Phailin's trajectory and intensity are similar to the super-cyclone of 1999 that killed 10,000 people in Odisha. However, authorities are much better prepared to deal with Phailin as they are equipped with much better communication systems and have evacuated lakhs of people in low-lying areas which are most vulnerable.

Clockwise from above: Strong winds hit Gopalpur in Odisha; evacuated villagers in a temporary shelter in the state; fishing vessels return in Visakhapatnam — Agencies

PHAILIN THUNDERS IN AT 200KMPH Gopalpur heads for toofan shelter

Gopalpur-on-sea: For people of Bada Arjyapalli, a village on the beach here, cyclone threats and high tides are routine. They seldom panic when the weatherman talks about the sea turning rough or a storm striking. 

    But on Saturday morning not a soul here was taking things easy. They picked up their valuables and trudged to the nearby government building for shelter. Cyclone Phailin was on its way and everyone knew the threat this time was way serious than what it is otherwise.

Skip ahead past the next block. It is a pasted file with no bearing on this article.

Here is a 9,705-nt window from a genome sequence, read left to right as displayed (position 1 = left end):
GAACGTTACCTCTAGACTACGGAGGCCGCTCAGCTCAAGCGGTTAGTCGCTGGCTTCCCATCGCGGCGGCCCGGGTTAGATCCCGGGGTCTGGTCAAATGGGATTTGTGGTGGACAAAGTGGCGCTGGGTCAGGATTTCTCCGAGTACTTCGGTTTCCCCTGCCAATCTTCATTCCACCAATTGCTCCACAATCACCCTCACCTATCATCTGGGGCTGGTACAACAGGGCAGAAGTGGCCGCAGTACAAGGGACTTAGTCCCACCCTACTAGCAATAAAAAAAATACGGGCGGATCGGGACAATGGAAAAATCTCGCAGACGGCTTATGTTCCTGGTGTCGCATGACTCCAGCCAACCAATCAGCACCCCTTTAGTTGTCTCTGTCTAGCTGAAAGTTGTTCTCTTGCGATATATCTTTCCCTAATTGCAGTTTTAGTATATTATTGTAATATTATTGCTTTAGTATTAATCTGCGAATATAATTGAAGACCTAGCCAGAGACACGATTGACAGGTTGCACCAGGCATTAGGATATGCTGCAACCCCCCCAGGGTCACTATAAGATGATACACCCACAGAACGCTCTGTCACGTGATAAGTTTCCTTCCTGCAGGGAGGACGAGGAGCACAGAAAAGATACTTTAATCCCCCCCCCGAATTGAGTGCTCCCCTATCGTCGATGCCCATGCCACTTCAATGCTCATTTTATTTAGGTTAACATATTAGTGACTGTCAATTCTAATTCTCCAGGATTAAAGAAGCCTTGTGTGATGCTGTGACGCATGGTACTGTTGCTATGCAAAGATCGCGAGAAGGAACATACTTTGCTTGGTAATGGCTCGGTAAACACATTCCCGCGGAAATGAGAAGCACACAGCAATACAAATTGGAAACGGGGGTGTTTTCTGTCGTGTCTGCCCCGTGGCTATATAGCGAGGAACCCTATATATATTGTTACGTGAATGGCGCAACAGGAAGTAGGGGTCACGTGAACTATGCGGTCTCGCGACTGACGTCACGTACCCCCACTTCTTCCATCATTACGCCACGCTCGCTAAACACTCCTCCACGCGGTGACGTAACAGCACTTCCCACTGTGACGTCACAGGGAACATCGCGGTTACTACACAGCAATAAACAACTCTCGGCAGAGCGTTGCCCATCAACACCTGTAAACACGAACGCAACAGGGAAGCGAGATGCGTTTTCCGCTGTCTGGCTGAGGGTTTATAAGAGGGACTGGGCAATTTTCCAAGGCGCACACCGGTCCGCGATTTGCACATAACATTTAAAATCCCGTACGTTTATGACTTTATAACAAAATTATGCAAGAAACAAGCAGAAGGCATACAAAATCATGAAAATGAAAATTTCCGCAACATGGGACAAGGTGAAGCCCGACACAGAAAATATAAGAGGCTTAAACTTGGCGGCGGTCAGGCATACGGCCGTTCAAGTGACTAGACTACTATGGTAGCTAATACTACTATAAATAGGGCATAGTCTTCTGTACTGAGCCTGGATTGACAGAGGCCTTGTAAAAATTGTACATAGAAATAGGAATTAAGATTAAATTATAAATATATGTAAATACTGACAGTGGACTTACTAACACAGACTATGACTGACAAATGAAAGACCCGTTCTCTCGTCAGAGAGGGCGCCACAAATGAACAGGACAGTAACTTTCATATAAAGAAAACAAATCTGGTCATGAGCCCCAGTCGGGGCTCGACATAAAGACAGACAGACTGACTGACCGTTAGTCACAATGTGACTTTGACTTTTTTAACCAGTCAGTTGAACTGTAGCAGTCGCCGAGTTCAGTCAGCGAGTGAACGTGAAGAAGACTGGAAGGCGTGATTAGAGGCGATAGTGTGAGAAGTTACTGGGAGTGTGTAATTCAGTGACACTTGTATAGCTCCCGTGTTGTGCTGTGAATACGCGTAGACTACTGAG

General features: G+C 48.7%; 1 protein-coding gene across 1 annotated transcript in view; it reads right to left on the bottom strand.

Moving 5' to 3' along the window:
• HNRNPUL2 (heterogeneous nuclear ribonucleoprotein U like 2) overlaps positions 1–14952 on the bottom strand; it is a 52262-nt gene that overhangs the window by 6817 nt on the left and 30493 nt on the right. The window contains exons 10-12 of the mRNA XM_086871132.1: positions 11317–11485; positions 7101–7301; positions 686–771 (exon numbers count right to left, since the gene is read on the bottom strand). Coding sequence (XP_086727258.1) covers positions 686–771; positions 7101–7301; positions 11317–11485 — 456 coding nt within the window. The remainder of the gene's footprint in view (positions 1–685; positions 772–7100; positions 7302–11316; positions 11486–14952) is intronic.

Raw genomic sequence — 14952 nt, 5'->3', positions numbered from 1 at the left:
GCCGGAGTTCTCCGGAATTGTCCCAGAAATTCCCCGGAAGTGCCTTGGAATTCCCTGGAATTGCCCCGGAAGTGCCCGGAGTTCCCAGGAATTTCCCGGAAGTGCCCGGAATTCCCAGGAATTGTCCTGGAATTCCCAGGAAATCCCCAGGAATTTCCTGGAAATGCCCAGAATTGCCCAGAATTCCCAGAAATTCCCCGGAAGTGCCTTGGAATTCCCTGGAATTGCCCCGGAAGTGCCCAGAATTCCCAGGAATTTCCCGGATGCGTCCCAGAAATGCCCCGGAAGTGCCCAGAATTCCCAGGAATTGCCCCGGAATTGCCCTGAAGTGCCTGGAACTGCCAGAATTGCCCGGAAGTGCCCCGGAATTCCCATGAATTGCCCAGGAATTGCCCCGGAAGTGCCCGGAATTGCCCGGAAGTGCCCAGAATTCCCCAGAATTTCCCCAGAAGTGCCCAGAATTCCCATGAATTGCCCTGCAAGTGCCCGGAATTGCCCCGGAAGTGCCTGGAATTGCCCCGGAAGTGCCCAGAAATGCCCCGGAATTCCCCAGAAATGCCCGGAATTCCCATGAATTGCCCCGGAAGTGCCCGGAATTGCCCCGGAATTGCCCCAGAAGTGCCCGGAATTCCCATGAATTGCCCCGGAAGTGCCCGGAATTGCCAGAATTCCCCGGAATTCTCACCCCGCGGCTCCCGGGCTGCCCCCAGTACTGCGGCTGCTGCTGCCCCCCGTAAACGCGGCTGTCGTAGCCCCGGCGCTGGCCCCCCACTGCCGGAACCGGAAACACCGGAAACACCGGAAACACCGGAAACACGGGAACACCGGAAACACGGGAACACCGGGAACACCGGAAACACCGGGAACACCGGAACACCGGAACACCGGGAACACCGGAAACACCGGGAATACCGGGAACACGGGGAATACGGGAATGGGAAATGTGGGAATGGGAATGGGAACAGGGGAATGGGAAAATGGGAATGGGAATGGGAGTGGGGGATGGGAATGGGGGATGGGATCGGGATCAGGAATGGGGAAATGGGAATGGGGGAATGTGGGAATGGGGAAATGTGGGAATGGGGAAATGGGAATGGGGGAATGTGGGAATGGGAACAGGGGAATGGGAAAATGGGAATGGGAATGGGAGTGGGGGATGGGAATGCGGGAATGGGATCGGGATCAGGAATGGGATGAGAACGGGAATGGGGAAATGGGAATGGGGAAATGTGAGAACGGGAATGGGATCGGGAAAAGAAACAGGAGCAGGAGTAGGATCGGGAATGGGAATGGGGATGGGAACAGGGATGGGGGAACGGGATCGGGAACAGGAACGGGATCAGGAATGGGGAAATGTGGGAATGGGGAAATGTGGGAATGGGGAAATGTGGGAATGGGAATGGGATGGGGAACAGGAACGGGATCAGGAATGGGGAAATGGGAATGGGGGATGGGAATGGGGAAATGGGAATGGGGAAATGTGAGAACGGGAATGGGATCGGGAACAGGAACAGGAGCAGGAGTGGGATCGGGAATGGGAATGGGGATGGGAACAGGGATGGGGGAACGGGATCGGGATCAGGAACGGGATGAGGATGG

"We've sent our families to the toofan building (cyclone shelter). We're ensuring no one is left behind," B Parseya said, as the sea swelled and roared deafeningly. Ganjam collector Krishan Kumar was on the job all night, evacuating people within 10km of the coastline. 
By morning about 200 of the 2,000 residents of Bada Arjyapalli were in the village. By midday everyone had left. 
    The administration had instructed people not to stay at the cyclone shelter in their gram panchayat. It was too close to the sea. Villagers walked a few kilometres to another facility at Kanamana. 
    Several villagers found it hard to move leaving their belongings behind. "The 1999 super cyclone almost flattened our village. We had to rebuild our houses and lives. Today we face that possibility 
again," said Jogamma (65), her eyes on her new TV set. 
    "When human life is at stake, what can material possessions do?" butted in Sitamma. "We are praying that the storm passes off without causing much damage," she added. 

57k evacuated in Jagatsinghpur